Antonín DVORÁK (1841-1904)
Requiem (1888) [94:19]
Simona aturová (soprano); Jana Sýkorová (mezzo); Tomá černý (tenor); Peter Mikulá (bass)
Czech Philharmonic Choir of Brno
Brno Philharmonic Orchestra/Petr Fiala
rec. live, Janáček Theatre Brno, November 2010
ARCODIVA UP0130-2132 [94:19]
The chief benefit of this recording, and it is not a small one, is that it reminded me just what a wonderful work this is. As masses for the dead go, this one is fairly sunny and optimistic, perhaps because Dvorák wrote it not in response to any personal grief but as a commission for the 1888 Birmingham Festival. In view of the circumstance of its genesis and premiere, it’s all the more of a shame that it is done so infrequently outside the Czech Republic as this deeply human work is bursting with such wonderful music. There is tenderness in surprising places, such as in the Sequenza with its gorgeous Ingemisco and even in the Tuba Mirum, normally filled with such wrath. The woodwind chorale at the start of the Offertorium, the lovely interplay of voices in the Hostias, the great fugue on Quam olim Abrahae and the beautiful, rapt conclusion are only a small sample of the great riches that this work has to offer.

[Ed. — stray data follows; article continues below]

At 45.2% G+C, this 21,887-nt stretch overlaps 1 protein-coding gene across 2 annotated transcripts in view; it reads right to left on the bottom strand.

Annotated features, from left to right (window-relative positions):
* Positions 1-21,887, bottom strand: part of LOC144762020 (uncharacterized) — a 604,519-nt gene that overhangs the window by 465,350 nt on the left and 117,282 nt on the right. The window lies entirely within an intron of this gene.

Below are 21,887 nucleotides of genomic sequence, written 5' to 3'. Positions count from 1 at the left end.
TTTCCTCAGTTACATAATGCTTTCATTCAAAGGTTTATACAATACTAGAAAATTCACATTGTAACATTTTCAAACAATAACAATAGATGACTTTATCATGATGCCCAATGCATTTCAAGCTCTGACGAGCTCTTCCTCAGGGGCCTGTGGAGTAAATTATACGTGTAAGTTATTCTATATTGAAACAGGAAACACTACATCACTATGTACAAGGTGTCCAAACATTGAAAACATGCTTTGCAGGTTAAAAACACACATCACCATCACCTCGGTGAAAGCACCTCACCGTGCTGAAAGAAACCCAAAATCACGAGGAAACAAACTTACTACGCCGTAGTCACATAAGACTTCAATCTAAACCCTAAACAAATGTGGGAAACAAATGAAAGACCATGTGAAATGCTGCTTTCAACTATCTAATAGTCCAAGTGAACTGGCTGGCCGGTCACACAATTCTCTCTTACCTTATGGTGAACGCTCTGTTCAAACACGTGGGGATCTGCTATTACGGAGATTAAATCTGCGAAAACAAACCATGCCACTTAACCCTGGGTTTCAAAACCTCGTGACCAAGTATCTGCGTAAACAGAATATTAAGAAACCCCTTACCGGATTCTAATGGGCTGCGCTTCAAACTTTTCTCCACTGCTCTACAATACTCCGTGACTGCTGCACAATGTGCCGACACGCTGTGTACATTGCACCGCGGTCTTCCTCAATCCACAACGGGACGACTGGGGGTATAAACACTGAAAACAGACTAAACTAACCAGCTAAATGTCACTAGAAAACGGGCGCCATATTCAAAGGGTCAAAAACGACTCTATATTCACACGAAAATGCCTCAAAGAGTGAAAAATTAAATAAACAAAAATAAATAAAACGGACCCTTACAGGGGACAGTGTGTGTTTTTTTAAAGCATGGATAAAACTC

The performance given here is satisfying but, to be blunt, nothing special. The orchestral playing is good and benefits from the live-ness of the occasion. The solo singing is very fine, but the recording is hamstrung by an acoustic which, to my ears, is frankly bizarre! All sounds good in the opening Introitus, with choral singing that is accurate, clear and transparent, but the entry of the soloists jars on the ear in a most alarming way. They sound dramatically closer, more resonant and they seem to be surrounded by a distracting echo that the rest of the performers lack. It’s almost as though they were recorded in a different acoustic and dubbed on later – not, of course, the case – but that’s how odd it sounds. As well as being off-putting it wrecks the moments when soloists and chorus combine, and, for this among other reasons, the big climaxes sound muddy and ill-defined. The chorus is very good indeed, especially in the intimacy of the Pie Jesu, but they seem to be miked to the detriment of everything else, even the orchestra.
Acoustics aside, the soloists are very fine indeed. The lustrous soprano of Simona aturová floats beautifully over the texture, and Jana Sýkorová’s mezzo is rich and fulsome. The really exceptional voice, however, is the tenor of Tomá černý, golden, burnished and very beautiful, injecting a burst of Mediterranean sunshine into the texture. Peter Mikulá, on the other hand, is a rather gravelly bass. Petr Fiala’s direction is solid, but could have done with more fire in the moments where the pulse should quicken, such as the Dies Irae.
So this is a solid performance, but its acoustic problems make it a version you can’t really live with, especially when you consider the strong competition.
A solid performance but acoustic problems make it a version you can’t really live with.